“Any and all hiring, promotion — any and all of those decisions are made by us,” De La Rosa told the committee. “We have a long history of diversity, all those kind of things, between both companies. These would not be issues.”
In a statement, Chick-fil-A corporate officials said that their company is “focused on providing everyone great food in an atmosphere of genuine hospitality. We hope to welcome all guests to any of our locations, including a proposed licensed location at the Denver International Airport.”
Several council members — including four on the six-member committee — raised questions related to Chick-fil-A’s religion-influenced operation, which includes keeping all franchises closed on Sundays.
Most focused on political firestorms sparked by remarks made by Chick-fil-A’s now-CEO Dan Cathy, reaching a peak in 2012 after court decisions favorable to same-sex marriage. The company also came under fire for donations made by charitable arms to groups opposing LGBT causes.
Last year, Cathy said publicly that he regretted inserting the company into political debates. Its foundations also cut back on donations to groups that some considered anti-gay.
Kniech asked De La Rosa, “If the national corporation with which you are affiliated once again puts themselves at the center of a national debate about depriving people and their families of rights, would you as a concessionaire have any ability to influence that?”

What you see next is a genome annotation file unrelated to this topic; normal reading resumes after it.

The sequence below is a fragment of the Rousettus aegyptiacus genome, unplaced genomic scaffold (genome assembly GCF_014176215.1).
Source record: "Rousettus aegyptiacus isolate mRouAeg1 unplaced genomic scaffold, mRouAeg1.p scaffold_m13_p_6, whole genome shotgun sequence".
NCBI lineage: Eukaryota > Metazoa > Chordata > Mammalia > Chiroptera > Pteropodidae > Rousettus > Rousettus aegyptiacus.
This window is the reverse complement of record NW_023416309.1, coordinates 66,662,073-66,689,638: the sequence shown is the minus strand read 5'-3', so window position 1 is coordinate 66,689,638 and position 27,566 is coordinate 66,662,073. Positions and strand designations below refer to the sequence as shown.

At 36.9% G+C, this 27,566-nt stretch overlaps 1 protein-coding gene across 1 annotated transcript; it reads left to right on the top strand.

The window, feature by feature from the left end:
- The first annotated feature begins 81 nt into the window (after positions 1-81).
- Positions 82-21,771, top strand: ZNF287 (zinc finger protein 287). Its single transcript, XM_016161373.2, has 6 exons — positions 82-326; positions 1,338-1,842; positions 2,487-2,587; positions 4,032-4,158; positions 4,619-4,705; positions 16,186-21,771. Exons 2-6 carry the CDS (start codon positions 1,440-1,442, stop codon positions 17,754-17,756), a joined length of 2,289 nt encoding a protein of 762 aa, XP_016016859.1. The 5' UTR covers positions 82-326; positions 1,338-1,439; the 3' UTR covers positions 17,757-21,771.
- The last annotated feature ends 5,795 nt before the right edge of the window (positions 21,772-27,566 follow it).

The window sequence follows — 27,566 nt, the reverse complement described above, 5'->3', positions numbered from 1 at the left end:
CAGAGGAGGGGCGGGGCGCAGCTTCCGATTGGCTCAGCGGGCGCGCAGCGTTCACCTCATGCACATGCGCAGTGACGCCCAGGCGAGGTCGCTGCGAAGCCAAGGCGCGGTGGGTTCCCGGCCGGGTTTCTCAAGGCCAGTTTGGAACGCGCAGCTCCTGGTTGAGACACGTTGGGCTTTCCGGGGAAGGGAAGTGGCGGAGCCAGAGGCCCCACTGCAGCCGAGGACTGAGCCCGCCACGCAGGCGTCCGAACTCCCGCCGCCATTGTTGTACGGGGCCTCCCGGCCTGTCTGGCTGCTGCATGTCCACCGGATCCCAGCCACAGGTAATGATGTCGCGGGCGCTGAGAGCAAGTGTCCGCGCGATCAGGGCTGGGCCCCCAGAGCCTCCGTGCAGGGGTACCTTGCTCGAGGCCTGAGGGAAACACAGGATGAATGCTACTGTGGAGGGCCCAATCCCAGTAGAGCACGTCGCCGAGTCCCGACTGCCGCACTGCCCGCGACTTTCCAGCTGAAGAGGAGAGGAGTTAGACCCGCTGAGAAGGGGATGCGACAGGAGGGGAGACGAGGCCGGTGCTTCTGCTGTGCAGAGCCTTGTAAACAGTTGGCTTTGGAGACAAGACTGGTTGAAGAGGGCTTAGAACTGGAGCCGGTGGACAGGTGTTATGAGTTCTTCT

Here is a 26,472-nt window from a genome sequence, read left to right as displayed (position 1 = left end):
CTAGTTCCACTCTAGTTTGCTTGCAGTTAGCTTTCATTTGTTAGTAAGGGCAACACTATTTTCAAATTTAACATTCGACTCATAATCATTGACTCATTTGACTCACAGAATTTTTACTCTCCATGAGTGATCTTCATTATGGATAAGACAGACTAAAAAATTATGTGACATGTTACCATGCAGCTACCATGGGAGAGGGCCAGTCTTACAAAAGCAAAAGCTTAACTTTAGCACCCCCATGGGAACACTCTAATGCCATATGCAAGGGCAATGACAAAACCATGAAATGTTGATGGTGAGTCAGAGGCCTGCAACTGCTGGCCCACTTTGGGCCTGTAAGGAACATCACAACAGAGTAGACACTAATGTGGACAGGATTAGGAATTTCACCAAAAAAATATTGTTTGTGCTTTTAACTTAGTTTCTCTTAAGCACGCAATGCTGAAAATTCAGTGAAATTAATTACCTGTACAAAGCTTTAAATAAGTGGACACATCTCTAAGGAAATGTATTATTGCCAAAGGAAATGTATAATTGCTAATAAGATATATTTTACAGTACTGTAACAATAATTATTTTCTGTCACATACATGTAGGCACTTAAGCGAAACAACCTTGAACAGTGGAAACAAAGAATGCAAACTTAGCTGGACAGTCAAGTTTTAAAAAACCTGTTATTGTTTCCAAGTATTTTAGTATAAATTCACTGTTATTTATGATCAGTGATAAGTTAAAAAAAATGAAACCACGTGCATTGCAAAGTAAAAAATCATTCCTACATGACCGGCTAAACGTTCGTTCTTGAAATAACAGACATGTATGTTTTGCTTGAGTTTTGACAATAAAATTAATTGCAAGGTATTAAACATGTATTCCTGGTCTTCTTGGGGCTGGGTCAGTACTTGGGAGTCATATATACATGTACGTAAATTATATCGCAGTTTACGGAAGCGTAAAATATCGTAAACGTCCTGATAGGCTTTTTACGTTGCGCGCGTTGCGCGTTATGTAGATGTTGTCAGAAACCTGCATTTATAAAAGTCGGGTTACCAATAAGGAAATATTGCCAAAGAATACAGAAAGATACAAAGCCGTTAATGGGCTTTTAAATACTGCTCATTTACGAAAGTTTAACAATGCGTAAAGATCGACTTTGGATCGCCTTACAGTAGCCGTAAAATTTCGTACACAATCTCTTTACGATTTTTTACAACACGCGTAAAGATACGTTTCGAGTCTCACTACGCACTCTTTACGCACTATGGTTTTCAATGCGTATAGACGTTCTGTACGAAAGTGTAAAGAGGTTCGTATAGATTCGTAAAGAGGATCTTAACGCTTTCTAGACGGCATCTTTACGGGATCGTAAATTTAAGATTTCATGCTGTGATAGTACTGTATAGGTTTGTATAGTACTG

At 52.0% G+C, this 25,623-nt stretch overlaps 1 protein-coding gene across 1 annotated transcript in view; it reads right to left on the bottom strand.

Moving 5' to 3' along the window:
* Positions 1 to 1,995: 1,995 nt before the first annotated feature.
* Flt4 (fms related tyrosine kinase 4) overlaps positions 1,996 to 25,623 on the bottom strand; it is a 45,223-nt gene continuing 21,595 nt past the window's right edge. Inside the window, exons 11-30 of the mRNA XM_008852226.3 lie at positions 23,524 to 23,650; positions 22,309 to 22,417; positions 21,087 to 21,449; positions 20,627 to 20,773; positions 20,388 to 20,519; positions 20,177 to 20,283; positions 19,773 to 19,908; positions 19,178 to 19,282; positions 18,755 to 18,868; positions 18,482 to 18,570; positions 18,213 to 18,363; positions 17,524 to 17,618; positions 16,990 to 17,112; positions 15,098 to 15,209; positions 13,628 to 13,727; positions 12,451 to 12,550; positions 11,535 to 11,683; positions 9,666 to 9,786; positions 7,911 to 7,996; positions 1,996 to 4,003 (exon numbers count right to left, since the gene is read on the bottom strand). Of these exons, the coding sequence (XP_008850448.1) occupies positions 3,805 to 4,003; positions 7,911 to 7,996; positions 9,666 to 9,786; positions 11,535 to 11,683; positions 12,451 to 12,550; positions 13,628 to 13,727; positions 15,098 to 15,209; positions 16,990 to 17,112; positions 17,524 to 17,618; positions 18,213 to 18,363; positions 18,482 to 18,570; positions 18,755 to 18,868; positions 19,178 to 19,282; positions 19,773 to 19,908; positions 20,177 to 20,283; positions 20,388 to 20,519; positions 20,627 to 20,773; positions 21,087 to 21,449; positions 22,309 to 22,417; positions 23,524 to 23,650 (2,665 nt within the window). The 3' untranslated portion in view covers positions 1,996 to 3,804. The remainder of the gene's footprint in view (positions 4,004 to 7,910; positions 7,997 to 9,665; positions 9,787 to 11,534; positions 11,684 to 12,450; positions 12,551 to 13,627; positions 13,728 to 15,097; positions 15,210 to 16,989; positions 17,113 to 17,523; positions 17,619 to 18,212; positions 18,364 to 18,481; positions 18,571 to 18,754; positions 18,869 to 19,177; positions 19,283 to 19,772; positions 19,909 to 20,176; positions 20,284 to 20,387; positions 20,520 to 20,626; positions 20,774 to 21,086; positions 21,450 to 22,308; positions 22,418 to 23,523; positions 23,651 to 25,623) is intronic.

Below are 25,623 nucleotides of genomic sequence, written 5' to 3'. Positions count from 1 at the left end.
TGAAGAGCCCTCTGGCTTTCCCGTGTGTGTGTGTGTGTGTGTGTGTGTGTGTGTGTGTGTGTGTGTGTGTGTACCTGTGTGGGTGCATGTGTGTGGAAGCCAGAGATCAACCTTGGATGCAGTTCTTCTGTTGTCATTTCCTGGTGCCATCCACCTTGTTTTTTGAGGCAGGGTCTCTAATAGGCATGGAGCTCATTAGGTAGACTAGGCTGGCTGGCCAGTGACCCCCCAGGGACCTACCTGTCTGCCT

“I don’t believe so,” he said.
“I don’t think you would, either,” Kniech said. “And that’s my concern.”
Lopez compared Chick-fil-A’s past politics to divisive remarks made this year by Republican presidential candidate Donald Trump about immigration and other issues, saying: “I would throw up in my mouth a little bit if we did business with Trump.”
Kniech, Lopez and other members said DIA’s reputation was at stake, although airport officials view the concession as a big potential money-maker.
DIA has estimated the restaurant’s first-year sales at $4.1 million, with $616,278 paid each year in concession fees. Chick-fil-A restaurants typically generate more in six days a week, DIA says, than most fast-food concessions that are open all seven.
Once again this is a religious issue and not about discrimination. The fact that they throw Donald Trump into the mix just infuriates me. Trump should buy up the entire airport and privatize it. I so hope a true conservative wins this next election and shuts up all these raving radicals who are anti-Christian in the extreme. Not one member on that council stood up for Chick-fil-A. Instead, it turned into a Christian-bashing forum. The gay mafia has infiltrated Denver’s City Council. Boston, San Francisco and Chicago’s mayors have all basically banned Chick-fil-A from their cities because they are devout Christians. Johns Hopkins University has as well. This will spread and you will see more and more blatant discrimination and persecution of Christians until someone gets in there that has true morals, faith and has the conviction to put an end to this madness. Denver is off my list of places to visit or live in. They can stuff it.